Yesterday, Happy Prime owner and engineer Jeremy Felt released Shortnotes, a plugin for writing notes from the WordPress editor. The intention is for users to create short pieces of content, such as that found on Twitter, Instagram, and similar social networks. However, it does not come with a front-end posting interface, at least not in version 1.0.
The plugin works just like the post and page editor. It should be straightforward for most users.
While the Shortnotes plugin is relatively bare-bones for now, it serves as a foundation of something that could be more. Part of what makes social networks appealing is the ease of publishing quick content. Publishing notes through the plugin requires visiting the WordPress admin, clicking “Add New,” writing the content, publishing, and clicking a new link to view it on the front end. A quick-publishing interface either through a Dashboard widget or a front-end form would be a useful addition.
Some new concepts that not all users may be familiar with are the “Reply to URL” and “Reply to name” fields. These are semantic fields for creating a note in reply to another post or person on the web. The plugin will automatically output this reply link on the front end.
The plugin integrates with the Webmention plugin. A Webmention is a standardized protocol for mentions and conversations across the web. The goal is a decentralized social “network” of sorts where everyone owns and controls their content. It is an alternative to what IndieWeb calls the “corporate” web in which large tech companies have control.
When entering a Reply to URL, Shortnotes will automatically send that URL through the Webmentions plugin system. It will also parse URLs in the post content as webmentions if they exist.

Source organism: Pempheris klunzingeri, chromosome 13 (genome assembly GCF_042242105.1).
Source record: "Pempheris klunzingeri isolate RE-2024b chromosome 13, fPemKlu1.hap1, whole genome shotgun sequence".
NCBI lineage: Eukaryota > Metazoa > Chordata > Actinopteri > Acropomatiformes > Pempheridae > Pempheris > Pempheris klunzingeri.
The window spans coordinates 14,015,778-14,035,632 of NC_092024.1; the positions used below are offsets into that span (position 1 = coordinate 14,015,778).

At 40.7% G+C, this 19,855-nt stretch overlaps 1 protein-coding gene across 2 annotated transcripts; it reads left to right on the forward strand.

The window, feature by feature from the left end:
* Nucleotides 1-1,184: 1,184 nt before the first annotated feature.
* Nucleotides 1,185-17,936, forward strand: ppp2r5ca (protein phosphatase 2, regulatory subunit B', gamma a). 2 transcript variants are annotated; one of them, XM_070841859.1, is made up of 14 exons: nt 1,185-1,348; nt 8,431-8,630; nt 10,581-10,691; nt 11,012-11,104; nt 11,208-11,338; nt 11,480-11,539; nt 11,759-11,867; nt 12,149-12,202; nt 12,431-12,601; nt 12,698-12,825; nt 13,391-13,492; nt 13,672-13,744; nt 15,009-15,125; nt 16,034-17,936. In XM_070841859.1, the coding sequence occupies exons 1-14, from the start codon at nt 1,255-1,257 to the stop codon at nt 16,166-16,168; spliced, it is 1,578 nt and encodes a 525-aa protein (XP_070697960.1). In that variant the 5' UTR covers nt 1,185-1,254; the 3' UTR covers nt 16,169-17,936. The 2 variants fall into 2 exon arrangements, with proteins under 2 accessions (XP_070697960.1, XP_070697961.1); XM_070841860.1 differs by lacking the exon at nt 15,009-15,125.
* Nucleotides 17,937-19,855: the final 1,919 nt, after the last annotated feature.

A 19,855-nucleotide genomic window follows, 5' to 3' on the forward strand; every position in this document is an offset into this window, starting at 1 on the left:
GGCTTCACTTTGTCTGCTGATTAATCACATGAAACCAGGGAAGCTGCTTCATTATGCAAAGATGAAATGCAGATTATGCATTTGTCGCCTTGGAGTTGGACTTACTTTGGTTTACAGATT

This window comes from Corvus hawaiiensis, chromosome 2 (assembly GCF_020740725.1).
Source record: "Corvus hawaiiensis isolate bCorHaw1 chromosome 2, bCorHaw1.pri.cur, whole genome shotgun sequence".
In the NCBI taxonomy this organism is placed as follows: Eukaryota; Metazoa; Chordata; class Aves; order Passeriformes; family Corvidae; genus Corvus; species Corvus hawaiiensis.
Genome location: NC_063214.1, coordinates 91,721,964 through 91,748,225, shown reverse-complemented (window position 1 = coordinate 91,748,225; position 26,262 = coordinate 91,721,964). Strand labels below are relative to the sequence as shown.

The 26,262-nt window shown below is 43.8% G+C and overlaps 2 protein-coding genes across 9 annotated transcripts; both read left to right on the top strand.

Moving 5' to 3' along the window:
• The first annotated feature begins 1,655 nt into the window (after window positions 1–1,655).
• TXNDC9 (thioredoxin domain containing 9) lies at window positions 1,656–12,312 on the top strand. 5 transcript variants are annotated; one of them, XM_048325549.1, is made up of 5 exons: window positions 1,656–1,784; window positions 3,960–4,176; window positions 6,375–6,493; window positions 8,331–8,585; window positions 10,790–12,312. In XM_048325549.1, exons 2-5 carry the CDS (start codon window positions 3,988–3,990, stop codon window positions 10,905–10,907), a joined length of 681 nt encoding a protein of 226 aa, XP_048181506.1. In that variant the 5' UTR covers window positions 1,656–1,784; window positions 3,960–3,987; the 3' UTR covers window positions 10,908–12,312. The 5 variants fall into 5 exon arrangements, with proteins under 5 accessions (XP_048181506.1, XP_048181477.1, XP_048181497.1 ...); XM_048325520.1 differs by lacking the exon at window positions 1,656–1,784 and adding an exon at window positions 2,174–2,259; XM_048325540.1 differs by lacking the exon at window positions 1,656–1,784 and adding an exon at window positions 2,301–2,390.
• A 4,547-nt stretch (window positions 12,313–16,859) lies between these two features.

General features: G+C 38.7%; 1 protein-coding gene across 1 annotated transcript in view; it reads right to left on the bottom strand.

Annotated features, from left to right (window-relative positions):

Users may also notice that the note title field is missing. This is intentional. The plugin automatically generates titles. They are needed for the
<title> tag, which tools like search engines use.
The idea is for titles to not appear as part of the theme layout. Because most themes are not coded to check for post-type support before displaying them, there is a high chance that a user’s theme will output the auto-generated title on the front end. For now, that means editing a bit of theme code for those who do not want them to appear. Felt has an example of how he modified this for his site’s custom Twenty Twenty-One child theme. In the long run, as more themes begin supporting the upcoming site editor, users will be able to make this customization directly in the WordPress admin.
With a few tweaks like removing the title and some minor CSS adjustments, I was able to create a clean Notes archive page using the Genesis Block theme:
One of my interests in checking this project out was diving into a real-world example of a plugin that limited which blocks could be used with the editor. The notes post type only allows the Paragraph, Image, and Gallery blocks. Again, the idea is to replicate the feel of what you can do on social networks. Overall, this feature worked as it should, limiting the notes to a subset of blocks.
However, I ran across a bug with the block editor. All block patterns, regardless of what blocks they contained, appeared in the inserter. Clicking on one containing a disallowed block would not insert it into a post. However, the editor did add a pop-up note that it had. There is a GitHub issue for this bug that has seen little movement since it was opened in June 2020.
Felt created a plugin to solve this called Unregister Broken Patterns. It removes any patterns that contain blocks that a post type does not support. At best, it is a temporary measure and needs to be addressed in WordPress.